During the emergence of Modernism, artists were trying to be rebels, solely recognized for being the one to break the mold and free themselves from the traditions of the Italian Renaissance. Many artists were not willing to be categorized and labeled in the manners that would ultimately make them famous. French artist Fernand Léger is a prime example of this creative shift from classic techniques to more abstract visual concepts.
Léger's Divers on a Yellow Background (1941) is a large canvas painting with a focal “orgy” of contoured shapes representing body parts and a flat background of primary-colored “amoebas.” The composition has the versatility of a playing card, and if it wasn’t for the artist’s signature, could be hanging upside-down. Despite the activity of the Technicolor camouflage, the bodies still manage to stay in the forefront. They are given more dimension and detail, including a black outline. The body parts are further assisted by the swathe of yellow that frames the center and gives the horizontally-oriented plane a triptych harmony.
With Divers, Fernand Léger takes a Cubist-offshoot approach to the subject of a pool full of swimmers. He had been inspired by seeing a few divers in Marseilles just before moving to America, where he saw many more crammed into a single swimming hole. He disparaged Italian Renaissance artists, pointing out their needless attention to painstakingly reproducing the human form and practically painting the life right out of it. He instead wanted to show aggressive motion and the cascading of divers’ limbs suspended in a moment leading up to the actual plunge. In this flurry of action, he couldn’t be bothered with meticulous rendering of the details of fingernails and toenails, like Michelangelo would do. This would be an example of how the Modernism movement was in direct opposition to the technical rendering of the Masters that had classically been regarded as fine art. Leger’s background is in architectural drafting and photograph retouching, and he is influenced by Impressionism, which he accredits with the role of assassinating the classic technique of chiaroscuro. He was in Paris during some of the greatest movements in art, but other than dabbling in Cubism, he preferred to steer clear of other artists and their “solutions.” He drew from his own experiences, such as being a soldier in World War I, visiting industrial exhibitions and seeing the lights on Broadway in the U.S. He simplified the human form to object status for the common people, a direct affront to the cold reasoning of intellectualism.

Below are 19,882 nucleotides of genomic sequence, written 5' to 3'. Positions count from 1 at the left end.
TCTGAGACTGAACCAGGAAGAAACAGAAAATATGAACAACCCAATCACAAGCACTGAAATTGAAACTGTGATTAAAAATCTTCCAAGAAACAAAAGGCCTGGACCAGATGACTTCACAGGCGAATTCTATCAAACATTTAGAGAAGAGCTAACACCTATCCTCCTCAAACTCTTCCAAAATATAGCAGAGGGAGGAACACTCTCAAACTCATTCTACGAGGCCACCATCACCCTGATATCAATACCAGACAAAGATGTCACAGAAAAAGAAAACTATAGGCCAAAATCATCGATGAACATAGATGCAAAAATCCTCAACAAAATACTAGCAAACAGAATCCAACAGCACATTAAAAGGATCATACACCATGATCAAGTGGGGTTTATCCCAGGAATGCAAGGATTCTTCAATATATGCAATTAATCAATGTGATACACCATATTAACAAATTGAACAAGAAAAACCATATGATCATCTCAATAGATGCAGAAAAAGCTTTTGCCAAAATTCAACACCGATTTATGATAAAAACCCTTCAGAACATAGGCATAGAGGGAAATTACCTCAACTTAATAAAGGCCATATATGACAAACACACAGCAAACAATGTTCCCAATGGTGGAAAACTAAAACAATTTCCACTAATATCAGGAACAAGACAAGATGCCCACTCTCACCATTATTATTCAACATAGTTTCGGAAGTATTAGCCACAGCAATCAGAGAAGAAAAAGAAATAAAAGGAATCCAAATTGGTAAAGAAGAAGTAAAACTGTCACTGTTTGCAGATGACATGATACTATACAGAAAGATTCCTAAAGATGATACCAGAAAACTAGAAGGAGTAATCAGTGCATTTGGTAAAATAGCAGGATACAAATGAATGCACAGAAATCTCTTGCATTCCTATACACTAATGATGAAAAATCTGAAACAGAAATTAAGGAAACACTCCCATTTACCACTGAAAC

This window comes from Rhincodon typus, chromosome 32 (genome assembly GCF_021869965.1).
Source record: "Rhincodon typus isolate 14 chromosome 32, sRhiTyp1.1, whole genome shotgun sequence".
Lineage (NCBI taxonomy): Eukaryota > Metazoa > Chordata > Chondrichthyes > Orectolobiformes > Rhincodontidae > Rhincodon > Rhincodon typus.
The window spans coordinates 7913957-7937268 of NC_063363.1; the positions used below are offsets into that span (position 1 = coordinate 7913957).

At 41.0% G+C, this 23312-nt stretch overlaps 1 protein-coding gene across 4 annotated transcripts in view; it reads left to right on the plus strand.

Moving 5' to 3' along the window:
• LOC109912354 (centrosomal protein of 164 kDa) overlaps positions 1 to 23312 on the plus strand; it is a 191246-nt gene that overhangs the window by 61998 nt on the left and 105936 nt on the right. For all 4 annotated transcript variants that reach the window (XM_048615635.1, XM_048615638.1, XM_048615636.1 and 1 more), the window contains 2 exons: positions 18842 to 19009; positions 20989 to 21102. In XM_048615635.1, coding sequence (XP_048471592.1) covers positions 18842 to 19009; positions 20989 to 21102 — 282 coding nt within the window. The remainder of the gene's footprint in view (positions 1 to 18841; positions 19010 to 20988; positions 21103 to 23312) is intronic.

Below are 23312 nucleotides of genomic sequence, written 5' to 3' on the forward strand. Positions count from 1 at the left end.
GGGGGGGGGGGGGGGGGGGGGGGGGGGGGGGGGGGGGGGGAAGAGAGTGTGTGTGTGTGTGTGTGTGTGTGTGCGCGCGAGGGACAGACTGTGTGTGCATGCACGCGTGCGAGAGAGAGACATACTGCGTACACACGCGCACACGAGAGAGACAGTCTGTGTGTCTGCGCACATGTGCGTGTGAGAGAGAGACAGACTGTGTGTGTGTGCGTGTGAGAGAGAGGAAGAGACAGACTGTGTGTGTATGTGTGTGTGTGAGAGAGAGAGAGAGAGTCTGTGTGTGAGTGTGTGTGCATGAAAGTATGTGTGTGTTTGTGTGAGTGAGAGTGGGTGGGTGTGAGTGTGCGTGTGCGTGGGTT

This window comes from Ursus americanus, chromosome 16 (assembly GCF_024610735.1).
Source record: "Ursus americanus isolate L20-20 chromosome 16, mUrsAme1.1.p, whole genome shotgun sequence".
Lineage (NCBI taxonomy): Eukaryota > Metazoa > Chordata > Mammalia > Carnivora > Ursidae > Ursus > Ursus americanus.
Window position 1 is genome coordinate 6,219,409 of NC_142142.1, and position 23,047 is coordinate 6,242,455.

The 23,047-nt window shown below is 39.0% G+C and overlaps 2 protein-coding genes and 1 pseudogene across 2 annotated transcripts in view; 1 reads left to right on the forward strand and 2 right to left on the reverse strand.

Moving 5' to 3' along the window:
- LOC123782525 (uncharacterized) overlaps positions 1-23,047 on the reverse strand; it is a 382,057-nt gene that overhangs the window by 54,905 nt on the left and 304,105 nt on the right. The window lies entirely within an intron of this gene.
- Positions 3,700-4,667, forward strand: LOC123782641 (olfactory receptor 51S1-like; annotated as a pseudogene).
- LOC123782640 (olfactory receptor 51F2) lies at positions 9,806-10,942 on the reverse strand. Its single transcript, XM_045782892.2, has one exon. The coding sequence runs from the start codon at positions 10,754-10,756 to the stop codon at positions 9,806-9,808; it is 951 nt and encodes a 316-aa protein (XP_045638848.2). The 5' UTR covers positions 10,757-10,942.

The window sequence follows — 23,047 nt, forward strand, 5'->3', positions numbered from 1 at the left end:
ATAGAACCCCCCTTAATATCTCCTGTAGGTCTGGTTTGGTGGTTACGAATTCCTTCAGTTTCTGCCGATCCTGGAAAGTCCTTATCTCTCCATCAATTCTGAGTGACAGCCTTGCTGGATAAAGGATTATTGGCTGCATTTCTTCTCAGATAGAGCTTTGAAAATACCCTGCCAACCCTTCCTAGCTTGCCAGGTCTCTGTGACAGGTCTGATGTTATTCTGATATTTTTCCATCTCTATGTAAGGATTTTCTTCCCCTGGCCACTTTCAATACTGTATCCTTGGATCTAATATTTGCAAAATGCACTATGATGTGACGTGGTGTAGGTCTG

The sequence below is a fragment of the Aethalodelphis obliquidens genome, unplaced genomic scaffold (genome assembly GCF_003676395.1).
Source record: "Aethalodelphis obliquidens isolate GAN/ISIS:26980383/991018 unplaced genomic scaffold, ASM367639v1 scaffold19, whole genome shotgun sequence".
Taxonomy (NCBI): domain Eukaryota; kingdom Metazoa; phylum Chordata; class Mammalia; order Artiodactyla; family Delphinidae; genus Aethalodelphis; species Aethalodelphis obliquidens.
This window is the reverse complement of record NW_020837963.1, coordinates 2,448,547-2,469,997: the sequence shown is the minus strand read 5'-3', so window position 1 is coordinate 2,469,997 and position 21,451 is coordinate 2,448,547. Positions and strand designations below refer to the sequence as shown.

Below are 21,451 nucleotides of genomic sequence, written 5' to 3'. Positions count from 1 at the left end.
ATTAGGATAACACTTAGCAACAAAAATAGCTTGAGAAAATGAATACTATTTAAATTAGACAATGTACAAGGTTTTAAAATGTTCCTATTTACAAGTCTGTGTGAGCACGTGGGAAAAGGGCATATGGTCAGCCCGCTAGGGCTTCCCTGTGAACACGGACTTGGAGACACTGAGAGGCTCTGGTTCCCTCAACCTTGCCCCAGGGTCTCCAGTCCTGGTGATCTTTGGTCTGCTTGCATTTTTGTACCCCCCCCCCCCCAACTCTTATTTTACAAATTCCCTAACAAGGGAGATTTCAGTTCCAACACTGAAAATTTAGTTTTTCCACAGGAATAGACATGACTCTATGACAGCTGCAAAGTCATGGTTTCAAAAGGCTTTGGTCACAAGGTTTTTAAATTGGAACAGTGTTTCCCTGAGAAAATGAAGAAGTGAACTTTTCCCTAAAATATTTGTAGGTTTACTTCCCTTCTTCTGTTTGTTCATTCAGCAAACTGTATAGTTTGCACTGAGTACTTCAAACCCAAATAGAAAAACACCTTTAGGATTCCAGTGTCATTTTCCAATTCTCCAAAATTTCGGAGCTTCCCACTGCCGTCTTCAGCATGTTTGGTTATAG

Harrison, Charles. Modernism. London: Tate Gallery Publishing, 1997.
Lachner, Carolyn, Fernand Léger, Jodi Hauptman, Matthew Affron and Kristen Erickson. Fernand Léger. New York : Museum of Modern Art, 1998.
Schmalenbach, Werner. Fernand Léger. New York : Harry N. Abrams, Inc., 1976.
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